All that comes into parse() is the "raw" description string. You need to parse this message to figure out what it contains. In many cases, this would correspond to an event you want to generate (e.g., a switch turning on or off). The zigbee.getEvent() method is a sort of "shortcut" you can use to generate an event object from this data if the device uses standard clusters and attributes and this is one that this method knows about. For simple devices like switches, it very well could.
An alternative approach you'll see in some drivers is using zigbee.parseDescriptionAsMap() instead. Then you can inspect the (keys and) values in the resulting map object yourself and build/generate events as needed. This is the approach Hubitat developers normally use themselves, as far as I know, with zigbee.getEvent() likely just being around for ST compatibility (though certainly usable if it works for the messages your device sends).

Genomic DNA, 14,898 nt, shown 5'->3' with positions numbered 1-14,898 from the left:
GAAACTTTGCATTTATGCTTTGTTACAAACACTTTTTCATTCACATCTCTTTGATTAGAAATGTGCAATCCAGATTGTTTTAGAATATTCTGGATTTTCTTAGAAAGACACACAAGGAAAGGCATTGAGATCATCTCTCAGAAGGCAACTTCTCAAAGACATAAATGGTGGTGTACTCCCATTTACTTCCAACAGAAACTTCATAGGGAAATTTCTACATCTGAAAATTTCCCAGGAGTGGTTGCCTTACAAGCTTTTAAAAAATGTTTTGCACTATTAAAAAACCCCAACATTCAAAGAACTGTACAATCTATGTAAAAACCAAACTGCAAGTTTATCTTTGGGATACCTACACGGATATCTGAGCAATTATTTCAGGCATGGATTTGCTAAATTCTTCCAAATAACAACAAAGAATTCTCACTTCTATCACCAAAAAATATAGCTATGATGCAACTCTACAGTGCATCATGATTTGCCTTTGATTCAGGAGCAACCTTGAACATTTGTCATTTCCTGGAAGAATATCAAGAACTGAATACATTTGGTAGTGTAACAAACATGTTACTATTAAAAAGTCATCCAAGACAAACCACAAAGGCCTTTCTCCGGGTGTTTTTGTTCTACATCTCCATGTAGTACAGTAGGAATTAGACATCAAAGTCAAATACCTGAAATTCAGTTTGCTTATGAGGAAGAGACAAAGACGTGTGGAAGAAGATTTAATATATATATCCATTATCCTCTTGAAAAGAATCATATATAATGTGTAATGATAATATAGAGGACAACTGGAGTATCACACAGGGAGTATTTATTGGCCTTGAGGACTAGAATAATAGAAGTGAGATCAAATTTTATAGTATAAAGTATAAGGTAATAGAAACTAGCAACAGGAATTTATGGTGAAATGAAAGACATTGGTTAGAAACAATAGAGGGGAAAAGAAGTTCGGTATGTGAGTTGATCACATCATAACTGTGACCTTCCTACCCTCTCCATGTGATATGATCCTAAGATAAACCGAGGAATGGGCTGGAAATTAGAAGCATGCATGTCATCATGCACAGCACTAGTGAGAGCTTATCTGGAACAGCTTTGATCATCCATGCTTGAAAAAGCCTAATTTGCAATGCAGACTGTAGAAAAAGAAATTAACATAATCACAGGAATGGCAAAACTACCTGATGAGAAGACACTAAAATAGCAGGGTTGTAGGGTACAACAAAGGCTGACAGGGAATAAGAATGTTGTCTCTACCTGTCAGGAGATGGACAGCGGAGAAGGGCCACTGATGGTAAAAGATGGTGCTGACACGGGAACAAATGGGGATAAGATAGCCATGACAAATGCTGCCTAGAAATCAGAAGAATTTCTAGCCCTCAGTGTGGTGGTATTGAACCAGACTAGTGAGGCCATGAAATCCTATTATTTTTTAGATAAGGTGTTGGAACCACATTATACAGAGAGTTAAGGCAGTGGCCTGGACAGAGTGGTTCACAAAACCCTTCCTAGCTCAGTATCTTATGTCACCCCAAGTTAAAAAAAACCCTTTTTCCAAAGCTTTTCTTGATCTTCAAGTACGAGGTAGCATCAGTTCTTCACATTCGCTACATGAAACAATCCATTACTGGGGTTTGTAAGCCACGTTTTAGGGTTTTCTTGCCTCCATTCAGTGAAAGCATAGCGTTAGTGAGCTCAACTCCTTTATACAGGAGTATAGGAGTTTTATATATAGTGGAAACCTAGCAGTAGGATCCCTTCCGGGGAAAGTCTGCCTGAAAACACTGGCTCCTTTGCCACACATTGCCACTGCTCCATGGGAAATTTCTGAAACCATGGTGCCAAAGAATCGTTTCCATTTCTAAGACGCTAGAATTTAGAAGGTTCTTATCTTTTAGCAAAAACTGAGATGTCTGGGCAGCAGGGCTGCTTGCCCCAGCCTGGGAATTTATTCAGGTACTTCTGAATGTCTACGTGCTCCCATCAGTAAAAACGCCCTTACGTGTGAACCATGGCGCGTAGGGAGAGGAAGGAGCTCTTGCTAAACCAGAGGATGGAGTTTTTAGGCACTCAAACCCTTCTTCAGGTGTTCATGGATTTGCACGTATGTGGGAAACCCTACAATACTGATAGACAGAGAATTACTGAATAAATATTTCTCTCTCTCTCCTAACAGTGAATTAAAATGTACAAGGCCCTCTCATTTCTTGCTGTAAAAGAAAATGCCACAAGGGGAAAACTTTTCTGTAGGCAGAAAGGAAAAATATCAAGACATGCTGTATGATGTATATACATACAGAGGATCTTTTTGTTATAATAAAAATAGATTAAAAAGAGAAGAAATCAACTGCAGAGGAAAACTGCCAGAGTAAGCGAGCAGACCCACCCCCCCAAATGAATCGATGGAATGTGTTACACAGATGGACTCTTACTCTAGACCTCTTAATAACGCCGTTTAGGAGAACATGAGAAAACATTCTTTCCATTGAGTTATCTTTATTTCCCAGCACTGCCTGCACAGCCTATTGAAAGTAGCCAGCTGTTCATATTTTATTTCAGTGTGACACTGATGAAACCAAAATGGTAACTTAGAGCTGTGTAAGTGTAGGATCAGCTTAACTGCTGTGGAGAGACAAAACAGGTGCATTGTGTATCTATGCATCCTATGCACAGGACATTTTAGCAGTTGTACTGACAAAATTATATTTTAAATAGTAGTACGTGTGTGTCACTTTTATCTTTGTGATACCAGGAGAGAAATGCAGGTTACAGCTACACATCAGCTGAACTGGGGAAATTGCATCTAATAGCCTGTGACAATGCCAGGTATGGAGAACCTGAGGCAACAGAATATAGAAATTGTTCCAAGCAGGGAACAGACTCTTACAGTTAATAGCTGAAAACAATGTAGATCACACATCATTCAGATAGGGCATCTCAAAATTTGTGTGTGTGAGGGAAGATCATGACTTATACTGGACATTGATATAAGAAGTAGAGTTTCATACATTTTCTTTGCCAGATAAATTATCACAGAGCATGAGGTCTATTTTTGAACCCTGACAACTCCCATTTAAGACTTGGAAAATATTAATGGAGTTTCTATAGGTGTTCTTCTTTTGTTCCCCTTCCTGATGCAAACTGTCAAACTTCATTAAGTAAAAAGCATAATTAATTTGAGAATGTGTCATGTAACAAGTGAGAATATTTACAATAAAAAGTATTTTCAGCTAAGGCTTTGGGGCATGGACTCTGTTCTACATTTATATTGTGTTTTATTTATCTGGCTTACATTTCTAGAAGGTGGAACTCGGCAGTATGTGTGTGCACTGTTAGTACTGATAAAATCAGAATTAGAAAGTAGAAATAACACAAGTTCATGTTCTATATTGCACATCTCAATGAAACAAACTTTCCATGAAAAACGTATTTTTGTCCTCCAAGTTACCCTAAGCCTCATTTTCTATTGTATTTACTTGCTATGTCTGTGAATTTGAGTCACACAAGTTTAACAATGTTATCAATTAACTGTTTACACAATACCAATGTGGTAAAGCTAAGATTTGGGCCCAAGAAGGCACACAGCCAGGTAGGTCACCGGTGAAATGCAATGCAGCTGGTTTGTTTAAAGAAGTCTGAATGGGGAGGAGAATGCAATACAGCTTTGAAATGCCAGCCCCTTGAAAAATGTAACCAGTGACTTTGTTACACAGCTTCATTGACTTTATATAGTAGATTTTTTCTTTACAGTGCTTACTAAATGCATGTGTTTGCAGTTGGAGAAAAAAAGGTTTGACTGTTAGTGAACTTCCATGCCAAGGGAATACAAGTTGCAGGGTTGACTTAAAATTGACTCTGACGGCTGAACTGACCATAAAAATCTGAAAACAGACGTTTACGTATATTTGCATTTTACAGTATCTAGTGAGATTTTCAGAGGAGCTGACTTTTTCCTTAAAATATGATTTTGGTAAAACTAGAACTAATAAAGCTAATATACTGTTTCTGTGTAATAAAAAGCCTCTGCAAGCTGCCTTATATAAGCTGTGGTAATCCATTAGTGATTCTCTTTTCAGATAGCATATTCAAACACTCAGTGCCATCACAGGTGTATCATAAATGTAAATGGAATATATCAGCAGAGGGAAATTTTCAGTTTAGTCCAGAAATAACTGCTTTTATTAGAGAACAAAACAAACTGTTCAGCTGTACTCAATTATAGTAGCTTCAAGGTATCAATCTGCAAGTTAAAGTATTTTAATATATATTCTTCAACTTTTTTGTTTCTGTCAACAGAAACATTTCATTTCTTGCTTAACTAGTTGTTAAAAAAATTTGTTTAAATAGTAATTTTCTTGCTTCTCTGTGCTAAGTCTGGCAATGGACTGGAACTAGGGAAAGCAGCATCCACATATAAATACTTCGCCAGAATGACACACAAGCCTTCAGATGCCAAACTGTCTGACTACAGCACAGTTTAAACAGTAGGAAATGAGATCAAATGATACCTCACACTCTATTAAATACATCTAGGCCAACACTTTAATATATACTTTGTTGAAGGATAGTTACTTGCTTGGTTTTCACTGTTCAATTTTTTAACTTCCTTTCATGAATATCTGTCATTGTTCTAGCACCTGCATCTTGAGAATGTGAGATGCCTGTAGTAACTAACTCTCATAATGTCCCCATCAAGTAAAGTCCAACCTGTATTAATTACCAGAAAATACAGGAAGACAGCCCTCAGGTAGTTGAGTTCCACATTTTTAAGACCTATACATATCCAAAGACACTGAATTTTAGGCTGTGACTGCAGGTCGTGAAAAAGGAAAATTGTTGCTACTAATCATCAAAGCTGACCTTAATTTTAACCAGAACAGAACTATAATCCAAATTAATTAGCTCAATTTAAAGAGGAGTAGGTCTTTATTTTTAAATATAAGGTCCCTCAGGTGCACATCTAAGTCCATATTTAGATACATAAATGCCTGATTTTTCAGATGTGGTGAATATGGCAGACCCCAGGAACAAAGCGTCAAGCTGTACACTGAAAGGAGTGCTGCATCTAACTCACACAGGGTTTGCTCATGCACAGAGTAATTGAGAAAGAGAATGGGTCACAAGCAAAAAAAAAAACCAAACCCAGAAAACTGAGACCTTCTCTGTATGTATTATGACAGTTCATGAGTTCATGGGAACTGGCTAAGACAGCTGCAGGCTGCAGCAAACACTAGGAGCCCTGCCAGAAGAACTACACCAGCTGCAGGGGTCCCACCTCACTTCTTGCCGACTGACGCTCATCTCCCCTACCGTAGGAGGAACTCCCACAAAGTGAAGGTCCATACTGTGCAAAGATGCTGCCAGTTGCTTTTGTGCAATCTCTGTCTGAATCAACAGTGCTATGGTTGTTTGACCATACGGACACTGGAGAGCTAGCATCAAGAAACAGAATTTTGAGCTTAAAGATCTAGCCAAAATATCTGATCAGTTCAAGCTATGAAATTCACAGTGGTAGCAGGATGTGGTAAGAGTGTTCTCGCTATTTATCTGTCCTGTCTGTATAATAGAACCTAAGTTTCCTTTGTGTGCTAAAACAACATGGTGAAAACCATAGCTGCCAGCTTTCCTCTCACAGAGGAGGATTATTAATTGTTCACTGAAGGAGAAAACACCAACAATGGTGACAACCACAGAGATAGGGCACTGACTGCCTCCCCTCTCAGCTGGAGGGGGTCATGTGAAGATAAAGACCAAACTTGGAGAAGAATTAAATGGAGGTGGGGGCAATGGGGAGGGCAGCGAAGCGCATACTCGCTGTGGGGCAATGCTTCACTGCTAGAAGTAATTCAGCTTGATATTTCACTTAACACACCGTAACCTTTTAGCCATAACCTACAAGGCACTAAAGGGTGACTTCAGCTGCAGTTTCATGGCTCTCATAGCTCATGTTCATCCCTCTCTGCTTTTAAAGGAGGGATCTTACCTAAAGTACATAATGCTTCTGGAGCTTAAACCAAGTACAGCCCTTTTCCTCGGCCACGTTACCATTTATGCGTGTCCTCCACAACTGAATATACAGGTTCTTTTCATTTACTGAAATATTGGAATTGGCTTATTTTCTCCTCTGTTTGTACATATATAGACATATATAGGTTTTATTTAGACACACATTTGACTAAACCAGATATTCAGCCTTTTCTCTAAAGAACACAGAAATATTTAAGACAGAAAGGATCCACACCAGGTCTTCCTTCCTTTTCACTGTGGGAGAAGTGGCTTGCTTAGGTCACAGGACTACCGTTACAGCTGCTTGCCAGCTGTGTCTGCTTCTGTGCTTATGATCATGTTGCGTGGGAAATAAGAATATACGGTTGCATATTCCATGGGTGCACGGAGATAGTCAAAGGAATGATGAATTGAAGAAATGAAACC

The previous steps really just created an event object; now you need to pass it to the platform to actually create/generate the event itself. Calling sendEvent() is one way you can do that (returning an event object itself, whether created from the first method above or manually with createEvent(), which just makes the object but doesn't "send" it, is another, though also something I don't think most Hubitat drivers do).
This document (and ones it links to) explains more about the above and demonstrates the typical methods used by Hubitat drivers: